Conclusions/significance: Our findings show that the reductions in cattle TB incidence achieved by repeated badger culling were not sustained in the long term after culling ended and did not offset the financial costs of culling. These results, combined with evaluation of alternative culling methods, suggest that badger culling is unlikely to contribute effectively to the control of cattle TB in Britain.

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Related in: MedlinePlus

Extrapolation of overall effects to culling areas of different sizes.The blue area shows the 95% confidence interval for the overall impact (combining the impact inside the targeted area with that seen ≤2 km2 outside) of different sized circular culling areas. The red area shows the impact inside the targeted area only. The estimated overall effect is of increased incidence for areas smaller than 17 km2, moving to a decreased incidence when areas larger than 17 km2 are targeted. The effect of decreased overall incidence is statistically significant for areas larger than 141 km2.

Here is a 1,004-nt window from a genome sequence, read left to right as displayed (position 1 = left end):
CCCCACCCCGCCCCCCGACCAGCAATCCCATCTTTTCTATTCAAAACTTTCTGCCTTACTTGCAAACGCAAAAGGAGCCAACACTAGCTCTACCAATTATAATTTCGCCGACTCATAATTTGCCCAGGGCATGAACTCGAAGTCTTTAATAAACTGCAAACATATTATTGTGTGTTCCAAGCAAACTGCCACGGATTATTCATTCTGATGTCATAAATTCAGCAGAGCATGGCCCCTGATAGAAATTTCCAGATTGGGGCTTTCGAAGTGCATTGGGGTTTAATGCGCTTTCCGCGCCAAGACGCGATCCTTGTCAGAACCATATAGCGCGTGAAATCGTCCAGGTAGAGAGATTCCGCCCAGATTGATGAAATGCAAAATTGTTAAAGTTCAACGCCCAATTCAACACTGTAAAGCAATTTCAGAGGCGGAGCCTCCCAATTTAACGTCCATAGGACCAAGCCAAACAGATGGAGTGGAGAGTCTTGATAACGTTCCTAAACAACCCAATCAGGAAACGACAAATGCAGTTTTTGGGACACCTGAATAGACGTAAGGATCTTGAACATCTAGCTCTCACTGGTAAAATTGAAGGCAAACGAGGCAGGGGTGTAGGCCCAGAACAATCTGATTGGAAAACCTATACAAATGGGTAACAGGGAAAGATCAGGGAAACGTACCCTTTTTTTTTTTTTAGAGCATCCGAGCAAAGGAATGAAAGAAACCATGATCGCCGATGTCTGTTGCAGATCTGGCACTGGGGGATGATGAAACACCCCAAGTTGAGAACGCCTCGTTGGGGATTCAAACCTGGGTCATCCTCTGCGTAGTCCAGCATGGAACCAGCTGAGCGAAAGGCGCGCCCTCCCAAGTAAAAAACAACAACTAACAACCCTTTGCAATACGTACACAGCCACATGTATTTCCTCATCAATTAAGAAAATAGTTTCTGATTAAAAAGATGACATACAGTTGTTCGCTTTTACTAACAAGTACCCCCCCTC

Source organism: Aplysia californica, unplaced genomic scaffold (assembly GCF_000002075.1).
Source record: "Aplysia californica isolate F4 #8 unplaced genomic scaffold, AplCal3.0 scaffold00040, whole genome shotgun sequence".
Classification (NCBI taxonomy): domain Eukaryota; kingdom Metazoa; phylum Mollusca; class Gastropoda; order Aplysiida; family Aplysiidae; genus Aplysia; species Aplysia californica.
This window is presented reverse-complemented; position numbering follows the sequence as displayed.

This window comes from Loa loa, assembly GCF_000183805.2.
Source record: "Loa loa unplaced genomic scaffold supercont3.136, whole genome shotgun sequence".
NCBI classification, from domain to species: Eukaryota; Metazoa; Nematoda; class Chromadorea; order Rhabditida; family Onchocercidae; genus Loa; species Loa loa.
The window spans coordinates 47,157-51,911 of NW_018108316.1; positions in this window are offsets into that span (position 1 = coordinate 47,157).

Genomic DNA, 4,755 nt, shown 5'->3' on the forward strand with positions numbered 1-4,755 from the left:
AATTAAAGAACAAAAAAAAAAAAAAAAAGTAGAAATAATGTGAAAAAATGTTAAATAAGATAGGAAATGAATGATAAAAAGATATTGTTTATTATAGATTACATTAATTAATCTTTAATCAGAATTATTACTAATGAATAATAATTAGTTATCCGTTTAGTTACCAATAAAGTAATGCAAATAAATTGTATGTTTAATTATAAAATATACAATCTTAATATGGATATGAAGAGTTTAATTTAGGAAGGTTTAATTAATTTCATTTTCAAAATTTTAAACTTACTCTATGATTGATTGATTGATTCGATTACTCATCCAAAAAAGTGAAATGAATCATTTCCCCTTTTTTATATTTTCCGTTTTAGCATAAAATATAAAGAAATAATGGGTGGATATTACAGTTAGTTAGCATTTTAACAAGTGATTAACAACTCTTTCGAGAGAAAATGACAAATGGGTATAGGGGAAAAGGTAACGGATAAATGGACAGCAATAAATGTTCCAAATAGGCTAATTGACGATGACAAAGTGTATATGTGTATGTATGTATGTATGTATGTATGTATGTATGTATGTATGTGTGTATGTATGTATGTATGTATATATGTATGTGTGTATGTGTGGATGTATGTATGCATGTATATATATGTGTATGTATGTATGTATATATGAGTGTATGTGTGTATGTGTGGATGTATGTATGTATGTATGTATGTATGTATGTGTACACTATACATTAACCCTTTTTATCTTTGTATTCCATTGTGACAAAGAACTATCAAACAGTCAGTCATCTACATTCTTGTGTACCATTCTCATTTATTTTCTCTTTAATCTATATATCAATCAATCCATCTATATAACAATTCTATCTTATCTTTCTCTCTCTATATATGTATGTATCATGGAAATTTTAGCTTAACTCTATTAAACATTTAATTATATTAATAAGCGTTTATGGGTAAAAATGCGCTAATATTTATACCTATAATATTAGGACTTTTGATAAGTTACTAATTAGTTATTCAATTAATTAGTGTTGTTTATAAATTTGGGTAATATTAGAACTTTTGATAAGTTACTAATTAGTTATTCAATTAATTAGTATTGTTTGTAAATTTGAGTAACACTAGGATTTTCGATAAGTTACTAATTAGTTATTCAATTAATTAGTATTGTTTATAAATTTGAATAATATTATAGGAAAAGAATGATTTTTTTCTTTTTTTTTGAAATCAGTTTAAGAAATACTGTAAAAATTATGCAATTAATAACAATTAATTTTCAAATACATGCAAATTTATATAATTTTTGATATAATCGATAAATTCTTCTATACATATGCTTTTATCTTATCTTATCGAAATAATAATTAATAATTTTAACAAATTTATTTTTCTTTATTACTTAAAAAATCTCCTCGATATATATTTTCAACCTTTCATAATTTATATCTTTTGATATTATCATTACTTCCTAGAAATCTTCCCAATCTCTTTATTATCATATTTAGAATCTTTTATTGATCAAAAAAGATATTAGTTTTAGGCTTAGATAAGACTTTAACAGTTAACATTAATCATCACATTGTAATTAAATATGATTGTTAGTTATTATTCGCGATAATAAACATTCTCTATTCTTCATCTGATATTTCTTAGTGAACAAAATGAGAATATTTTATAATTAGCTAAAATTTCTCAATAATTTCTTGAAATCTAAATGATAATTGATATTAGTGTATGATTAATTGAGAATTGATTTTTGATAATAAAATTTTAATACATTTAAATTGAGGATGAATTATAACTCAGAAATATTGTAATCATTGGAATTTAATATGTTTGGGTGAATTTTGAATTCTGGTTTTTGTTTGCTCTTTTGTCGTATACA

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pone-0009090-g002: Extrapolation of overall effects to culling areas of different sizes.The blue area shows the 95% confidence interval for the overall impact (combining the impact inside the targeted area with that seen ≤2 km2 outside) of different sized circular culling areas. The red area shows the impact inside the targeted area only. The estimated overall effect is of increased incidence for areas smaller than 17 km2, moving to a decreased incidence when areas larger than 17 km2 are targeted. The effect of decreased overall incidence is statistically significant for areas larger than 141 km2.